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Does Fallowing Cultivated Land Threaten Food Security? Empirical Evidence from Chinese Pilot Provinces

1
School of Geographical Sciences, Southwest University, Chongqing 400715, China
2
Division of Geography and Tourism, Department of Earth and Environmental Sciences, KU Leuven, 3001 Leuven, Belgium
*
Author to whom correspondence should be addressed.
Sustainability 2019, 11(10), 2836; https://doi.org/10.3390/su11102836 (registering DOI)
Received: 11 April 2019 / Revised: 13 May 2019 / Accepted: 15 May 2019 / Published: 18 May 2019
(This article belongs to the Section Human Geography and Social Sustainability)
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Abstract

Facing worsening problems, including the decreasing amount, quality, and deterioration of land ecosystems, cultivated land needs protective measures. China has been conducting an experimental fallow policy to deter these problems in five pilot provinces since 2016. However, inadequate and inconclusive studies of the impacts of fallow policy on food security have motivated the authors to fill this knowledge gap and to provide evidence for policy-making. Using the modified cultivated land pressure model, this study explores the cultivated land pressure at three scales (nation, province, and prefecture) to determine the capacity of feeding people using cultivated land, and examines the impact of fallowing cultivated land. There are three main findings. First, the cultivated land pressure in China continually decreased during the period of 2000–2016, and would remain in a decreasing trend during 2017–2020 even if the measures implemented doubled the fallowing scale every year. Second, the spatial patterns of the cultivated land pressure between the provincial and prefectural scale show a similar overview, with some nuanced disparities. Finally, the five pilot provinces show various amplitudes of variation in cultivated land pressure, ranging from 0.017% to 9.027% under three fallow scale scenarios. Thus, the results of this research support the argument that fallow policy will not threaten food security at a national and provincial scale, based on the current fallow scale and enlargement pace. The deeper understanding of the impact of fallow policy provides a scientific reference for policymaking and calls for further studies focusing on a more comprehensive measurement of cultivated land pressure and optimization fallow scale. View Full-Text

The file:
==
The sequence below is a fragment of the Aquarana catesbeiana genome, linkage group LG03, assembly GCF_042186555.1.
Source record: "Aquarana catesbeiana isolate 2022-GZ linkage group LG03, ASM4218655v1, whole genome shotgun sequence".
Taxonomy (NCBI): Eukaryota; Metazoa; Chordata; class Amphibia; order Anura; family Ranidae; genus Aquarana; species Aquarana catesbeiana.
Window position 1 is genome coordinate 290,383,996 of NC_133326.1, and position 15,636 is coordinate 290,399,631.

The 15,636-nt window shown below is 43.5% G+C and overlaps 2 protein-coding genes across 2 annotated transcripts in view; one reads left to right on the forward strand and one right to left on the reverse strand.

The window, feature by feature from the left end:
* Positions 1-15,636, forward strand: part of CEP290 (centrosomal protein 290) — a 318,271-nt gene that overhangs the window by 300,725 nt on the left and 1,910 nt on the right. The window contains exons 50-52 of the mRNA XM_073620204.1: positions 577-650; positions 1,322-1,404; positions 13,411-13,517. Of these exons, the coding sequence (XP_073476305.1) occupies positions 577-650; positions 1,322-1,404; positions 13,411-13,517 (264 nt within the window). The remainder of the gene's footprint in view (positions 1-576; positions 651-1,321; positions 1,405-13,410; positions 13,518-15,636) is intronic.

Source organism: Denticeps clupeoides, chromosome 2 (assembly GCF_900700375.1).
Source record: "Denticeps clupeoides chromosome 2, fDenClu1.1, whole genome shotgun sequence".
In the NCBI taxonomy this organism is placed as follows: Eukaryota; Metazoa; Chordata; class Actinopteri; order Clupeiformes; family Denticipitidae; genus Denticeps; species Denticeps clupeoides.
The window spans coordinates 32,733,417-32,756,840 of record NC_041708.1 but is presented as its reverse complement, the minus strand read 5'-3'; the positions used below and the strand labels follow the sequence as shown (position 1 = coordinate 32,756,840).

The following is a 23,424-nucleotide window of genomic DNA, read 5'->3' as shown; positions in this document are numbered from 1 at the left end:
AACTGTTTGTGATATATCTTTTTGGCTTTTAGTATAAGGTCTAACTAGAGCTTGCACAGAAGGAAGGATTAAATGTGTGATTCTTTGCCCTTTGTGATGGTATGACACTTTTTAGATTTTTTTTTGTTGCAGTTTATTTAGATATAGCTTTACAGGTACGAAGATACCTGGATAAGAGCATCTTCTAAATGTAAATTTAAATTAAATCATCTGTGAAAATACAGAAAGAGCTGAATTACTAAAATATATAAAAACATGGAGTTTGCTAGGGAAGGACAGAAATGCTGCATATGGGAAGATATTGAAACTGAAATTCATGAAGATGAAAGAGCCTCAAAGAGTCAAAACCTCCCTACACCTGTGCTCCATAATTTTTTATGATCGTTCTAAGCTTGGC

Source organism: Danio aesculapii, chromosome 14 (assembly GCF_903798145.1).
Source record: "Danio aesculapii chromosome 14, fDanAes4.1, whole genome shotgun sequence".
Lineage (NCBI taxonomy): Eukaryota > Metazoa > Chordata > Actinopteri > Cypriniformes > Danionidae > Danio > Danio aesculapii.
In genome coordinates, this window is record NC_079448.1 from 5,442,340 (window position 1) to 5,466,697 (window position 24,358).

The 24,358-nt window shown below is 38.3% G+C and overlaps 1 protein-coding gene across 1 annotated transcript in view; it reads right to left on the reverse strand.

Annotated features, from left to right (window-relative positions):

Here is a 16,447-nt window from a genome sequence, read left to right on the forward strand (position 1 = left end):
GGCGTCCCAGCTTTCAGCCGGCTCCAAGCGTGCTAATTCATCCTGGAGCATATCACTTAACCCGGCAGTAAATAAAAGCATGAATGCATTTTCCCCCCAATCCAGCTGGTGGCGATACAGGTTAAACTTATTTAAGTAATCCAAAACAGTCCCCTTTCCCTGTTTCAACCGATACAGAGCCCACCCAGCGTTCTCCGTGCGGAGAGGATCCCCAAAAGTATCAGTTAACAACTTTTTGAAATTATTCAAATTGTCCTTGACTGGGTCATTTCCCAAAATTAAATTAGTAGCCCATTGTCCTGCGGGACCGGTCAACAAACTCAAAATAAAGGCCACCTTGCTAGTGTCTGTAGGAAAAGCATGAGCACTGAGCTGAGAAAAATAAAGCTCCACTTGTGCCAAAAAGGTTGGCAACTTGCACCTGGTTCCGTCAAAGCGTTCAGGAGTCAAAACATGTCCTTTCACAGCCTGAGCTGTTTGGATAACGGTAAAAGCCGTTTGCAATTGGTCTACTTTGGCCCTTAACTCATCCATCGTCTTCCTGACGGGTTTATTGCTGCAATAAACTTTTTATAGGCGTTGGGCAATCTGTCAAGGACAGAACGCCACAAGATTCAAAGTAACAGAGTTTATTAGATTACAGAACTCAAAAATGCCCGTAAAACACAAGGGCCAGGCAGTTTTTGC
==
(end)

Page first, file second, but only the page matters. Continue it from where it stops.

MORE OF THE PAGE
Keywords: temporal change; spatial change; scenarios simulation; amplitudes of variation; policy impact; China temporal change; spatial change; scenarios simulation; amplitudes of variation; policy impact; China
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Yang, Q.; Yang, R.; Wang, Y.; Shi, K. Does Fallowing Cultivated Land Threaten Food Security? Empirical Evidence from Chinese Pilot Provinces. Sustainability 2019, 11, 2836.

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